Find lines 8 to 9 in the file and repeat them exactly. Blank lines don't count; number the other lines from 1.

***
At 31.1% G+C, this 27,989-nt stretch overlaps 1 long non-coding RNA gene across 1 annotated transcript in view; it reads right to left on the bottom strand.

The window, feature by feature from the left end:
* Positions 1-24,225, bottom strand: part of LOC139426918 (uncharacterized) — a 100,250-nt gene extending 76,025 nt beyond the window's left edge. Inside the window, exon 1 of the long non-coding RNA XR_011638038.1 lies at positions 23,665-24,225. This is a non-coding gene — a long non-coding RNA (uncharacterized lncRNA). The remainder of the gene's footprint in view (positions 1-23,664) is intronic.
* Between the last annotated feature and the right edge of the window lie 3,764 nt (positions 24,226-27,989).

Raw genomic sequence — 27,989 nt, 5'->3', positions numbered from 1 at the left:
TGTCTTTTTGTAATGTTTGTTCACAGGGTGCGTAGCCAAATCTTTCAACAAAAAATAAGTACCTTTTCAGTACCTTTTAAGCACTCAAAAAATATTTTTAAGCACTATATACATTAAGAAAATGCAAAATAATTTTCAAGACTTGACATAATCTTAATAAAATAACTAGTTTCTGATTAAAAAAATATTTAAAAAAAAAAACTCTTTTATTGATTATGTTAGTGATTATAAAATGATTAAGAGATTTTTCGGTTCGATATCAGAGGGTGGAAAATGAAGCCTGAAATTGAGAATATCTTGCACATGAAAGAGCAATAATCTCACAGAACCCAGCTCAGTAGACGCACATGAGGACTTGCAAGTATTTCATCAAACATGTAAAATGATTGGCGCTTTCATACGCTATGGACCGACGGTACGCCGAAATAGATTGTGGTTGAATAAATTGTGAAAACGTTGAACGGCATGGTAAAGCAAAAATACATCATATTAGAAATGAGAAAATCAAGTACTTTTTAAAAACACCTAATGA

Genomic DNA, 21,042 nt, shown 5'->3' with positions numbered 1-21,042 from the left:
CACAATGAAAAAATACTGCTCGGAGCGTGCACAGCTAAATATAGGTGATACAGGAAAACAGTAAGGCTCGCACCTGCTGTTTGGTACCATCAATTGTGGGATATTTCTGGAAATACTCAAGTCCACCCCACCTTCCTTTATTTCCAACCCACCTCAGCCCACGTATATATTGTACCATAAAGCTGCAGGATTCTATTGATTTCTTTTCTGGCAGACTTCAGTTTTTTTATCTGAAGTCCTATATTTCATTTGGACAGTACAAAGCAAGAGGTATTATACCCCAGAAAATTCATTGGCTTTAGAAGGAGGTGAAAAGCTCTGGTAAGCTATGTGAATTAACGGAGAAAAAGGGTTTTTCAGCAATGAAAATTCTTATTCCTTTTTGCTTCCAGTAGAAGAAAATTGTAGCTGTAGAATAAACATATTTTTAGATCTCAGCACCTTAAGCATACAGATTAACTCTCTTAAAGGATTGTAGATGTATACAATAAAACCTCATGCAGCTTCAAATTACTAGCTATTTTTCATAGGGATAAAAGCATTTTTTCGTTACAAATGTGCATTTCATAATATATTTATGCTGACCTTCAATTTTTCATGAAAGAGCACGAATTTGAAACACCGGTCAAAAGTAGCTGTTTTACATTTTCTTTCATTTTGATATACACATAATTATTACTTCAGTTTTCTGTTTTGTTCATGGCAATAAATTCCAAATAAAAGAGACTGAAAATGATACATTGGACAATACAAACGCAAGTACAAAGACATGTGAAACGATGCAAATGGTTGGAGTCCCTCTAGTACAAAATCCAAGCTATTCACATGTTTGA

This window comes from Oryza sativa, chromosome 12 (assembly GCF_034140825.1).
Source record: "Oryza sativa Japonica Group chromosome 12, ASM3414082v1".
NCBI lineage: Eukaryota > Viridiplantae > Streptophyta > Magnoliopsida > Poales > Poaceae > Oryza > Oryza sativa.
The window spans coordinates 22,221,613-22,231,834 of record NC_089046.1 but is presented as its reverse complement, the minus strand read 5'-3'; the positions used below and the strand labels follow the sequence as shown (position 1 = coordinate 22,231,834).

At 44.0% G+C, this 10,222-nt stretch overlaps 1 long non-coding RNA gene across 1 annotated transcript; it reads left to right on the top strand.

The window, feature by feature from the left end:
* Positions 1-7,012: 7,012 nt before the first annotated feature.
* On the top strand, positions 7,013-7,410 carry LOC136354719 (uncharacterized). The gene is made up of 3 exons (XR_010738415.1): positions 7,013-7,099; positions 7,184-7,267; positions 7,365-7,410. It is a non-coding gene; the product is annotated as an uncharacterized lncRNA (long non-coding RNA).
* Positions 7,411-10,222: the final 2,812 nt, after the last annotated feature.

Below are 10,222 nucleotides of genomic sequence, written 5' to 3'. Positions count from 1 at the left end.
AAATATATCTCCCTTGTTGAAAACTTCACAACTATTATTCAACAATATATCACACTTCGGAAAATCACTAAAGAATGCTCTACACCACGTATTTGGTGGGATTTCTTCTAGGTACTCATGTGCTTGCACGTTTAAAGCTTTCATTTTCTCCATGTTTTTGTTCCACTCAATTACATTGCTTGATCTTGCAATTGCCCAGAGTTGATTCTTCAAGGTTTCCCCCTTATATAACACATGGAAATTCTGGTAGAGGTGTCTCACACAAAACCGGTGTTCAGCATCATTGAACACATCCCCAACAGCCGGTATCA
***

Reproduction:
CACAATGAAAAAATACTGCTCGGAGCGTGCACAGCTAAATATAGGTGATACAGGAAAACAGTAAGGCTCGCACCTGCTGTTTGGTACCATCAATTGTGGGATATTTCTGGAAATACTCAAGTCCACCCCACCTTCCTTTATTTCCAACCCACCTCAGCCCACGTATATATTGTACCATAAAGCTGCAGGATTCTATTGATTTCTTTTCTGGCAGACTTCAGTTTTTTTATCTGAAGTCCTATATTTCATTTGGACAGTACAAAGCAAGAGGTATTATACCCCAGAAAATTCATTGGCTTTAGAAGGAGGTGAAAAGCTCTGGTAAGCTATGTGAATTAACGGAGAAAAAGGGTTTTTCAGCAATGAAAATTCTTATTCCTTTTTGCTTCCAGTAGAAGAAAATTGTAGCTGTAGAATAAACATATTTTTAGATCTCAGCACCTTAAGCATACAGATTAACTCTCTTAAAGGATTGTAGATGTATACAATAAAACCTCATGCAGCTTCAAATTACTAGCTATTTTTCATAGGGATAAAAGCATTTTTTCGTTACAAATGTGCATTTCATAATATATTTATGCTGACCTTCAATTTTTCATGAAAGAGCACGAATTTGAAACACCGGTCAAAAGTAGCTGTTTTACATTTTCTTTCATTTTGATATACACATAATTATTACTTCAGTTTTCTGTTTTGTTCATGGCAATAAATTCCAAATAAAAGAGACTGAAAATGATACATTGGACAATACAAACGCAAGTACAAAGACATGTGAAACGATGCAAATGGTTGGAGTCCCTCTAGTACAAAATCCAAGCTATTCACATGTTTGA

This window comes from Oryza sativa, chromosome 12 (assembly GCF_034140825.1).